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Clays and Clay Minerals

, Volume 40, Issue 5, pp 593–599 | Cite as

Natural and Synthetic Copper Phyllosilicates Studied by XPS

  • Christine Mosser
  • Aimé Mosser
  • Michelangelo Romeo
  • Sabine Petit
  • Alain Decarreau
Article

Abstract

X-ray photoelectron spectroscopy (XPS) has been used to characterize the bonding state of Cu2+, Si4+, Al3+, and O2− ions in structural (octahedral and interlamellar) or adsorbed position in phyllosilicates. Five smectites, 5 kaolinites, and 1 chrysocolla with Cu(II) in known positions (octahedral, interlamellar, or surface adsorbed) have been investigated. Their spectra were compared with those of pure Cu metal and of pure Cu(I) and Cu(II) oxides.

The line for Cu 2p3/2 (binding energy of 935.4 eV) and well-defined shake-up lines (binding energy of about 943 eV) observed after 1 hr of X-ray irradiation are characteristic of Cu(II) in phyllosilicate octahedral sites. But due to the photoreduction effect, they show Cu(I) oxidation states (Cu 2p3/2, binding energy of 933.2 eV and near absence of shake-up lines) for the phyllosilicates with adsorbed Cu or in interlamellar positions. The kinetics of photoreduction distinguishes octahedral from interlamellar positions, and the latter from a surface adsorbed position. The enlargement of the FWHM (full width at half maximum) of XPS lines has been used to describe crystallochemical parameters linked to local ordering around the probe cations. Crystallization produces decreasing O 1 s and Cu 2p (octahedral cation) line widths but has no effect on the Si 2p (tetrahedral cation) line width. The enlargement of FWHM for all ion lines of the lattice is linked to the nature (Cu > Mg > Al) and the number and amount of structural cations in the phyllosilicates.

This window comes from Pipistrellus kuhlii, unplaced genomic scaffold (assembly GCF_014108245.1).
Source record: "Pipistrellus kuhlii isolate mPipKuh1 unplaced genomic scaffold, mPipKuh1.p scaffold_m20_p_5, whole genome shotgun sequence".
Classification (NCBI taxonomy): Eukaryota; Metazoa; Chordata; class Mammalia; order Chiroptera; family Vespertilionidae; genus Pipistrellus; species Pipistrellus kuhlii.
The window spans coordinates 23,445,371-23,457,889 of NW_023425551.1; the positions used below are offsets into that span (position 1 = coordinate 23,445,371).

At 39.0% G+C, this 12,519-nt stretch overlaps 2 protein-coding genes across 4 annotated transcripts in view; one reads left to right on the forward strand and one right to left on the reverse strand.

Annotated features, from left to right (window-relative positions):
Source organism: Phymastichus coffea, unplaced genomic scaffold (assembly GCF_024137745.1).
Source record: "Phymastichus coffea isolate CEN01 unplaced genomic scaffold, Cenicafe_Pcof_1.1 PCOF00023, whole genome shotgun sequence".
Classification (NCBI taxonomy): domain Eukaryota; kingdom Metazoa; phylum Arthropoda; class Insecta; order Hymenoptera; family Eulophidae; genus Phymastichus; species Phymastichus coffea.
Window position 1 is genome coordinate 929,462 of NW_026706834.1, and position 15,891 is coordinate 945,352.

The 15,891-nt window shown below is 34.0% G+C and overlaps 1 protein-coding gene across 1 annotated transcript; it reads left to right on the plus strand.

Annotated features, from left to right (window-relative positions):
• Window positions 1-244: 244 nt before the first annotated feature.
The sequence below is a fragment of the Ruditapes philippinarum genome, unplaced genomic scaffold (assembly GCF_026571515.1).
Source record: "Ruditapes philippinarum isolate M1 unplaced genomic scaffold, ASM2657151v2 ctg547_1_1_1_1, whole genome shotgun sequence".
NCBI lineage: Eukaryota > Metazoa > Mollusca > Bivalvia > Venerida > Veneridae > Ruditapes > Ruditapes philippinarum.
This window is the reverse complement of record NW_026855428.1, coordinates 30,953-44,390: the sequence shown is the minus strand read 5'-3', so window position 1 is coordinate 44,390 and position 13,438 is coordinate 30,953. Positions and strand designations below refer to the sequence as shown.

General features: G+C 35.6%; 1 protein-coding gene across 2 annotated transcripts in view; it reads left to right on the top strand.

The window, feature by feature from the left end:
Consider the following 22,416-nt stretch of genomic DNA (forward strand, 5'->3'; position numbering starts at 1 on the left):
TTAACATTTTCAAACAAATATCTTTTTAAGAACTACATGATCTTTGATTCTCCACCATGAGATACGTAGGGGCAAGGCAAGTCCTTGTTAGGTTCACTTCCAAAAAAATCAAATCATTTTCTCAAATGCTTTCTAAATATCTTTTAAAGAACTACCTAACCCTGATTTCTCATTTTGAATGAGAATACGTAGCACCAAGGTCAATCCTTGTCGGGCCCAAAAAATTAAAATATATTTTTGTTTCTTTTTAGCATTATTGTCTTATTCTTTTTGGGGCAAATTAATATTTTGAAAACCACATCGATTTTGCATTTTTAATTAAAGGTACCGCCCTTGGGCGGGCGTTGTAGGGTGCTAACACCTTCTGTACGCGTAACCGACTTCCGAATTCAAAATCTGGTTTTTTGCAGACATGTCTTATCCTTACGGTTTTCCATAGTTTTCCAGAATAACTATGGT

Key Words

Chrysocolla Cu ESCA Kaolinite Smectite XPS 

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Copyright information

© The Clay Minerals Society 1992

Authors and Affiliations

  • Christine Mosser
    • 1
  • Aimé Mosser
    • 2
  • Michelangelo Romeo
    • 2
  • Sabine Petit
    • 3
  • Alain Decarreau
    • 3
  1. 1.Centre de Géochimie de la Surface, CNRSStrasbourgFrance
  2. 2.Institut de Physique et Chimie des Matériaux de StrasbourgStrasbourg CedexFrance
  3. 3.Laboratoire de Pétrologie de la Surface, URA 721 du CNRS, Université de PoitiersPoitiers CedexFrance

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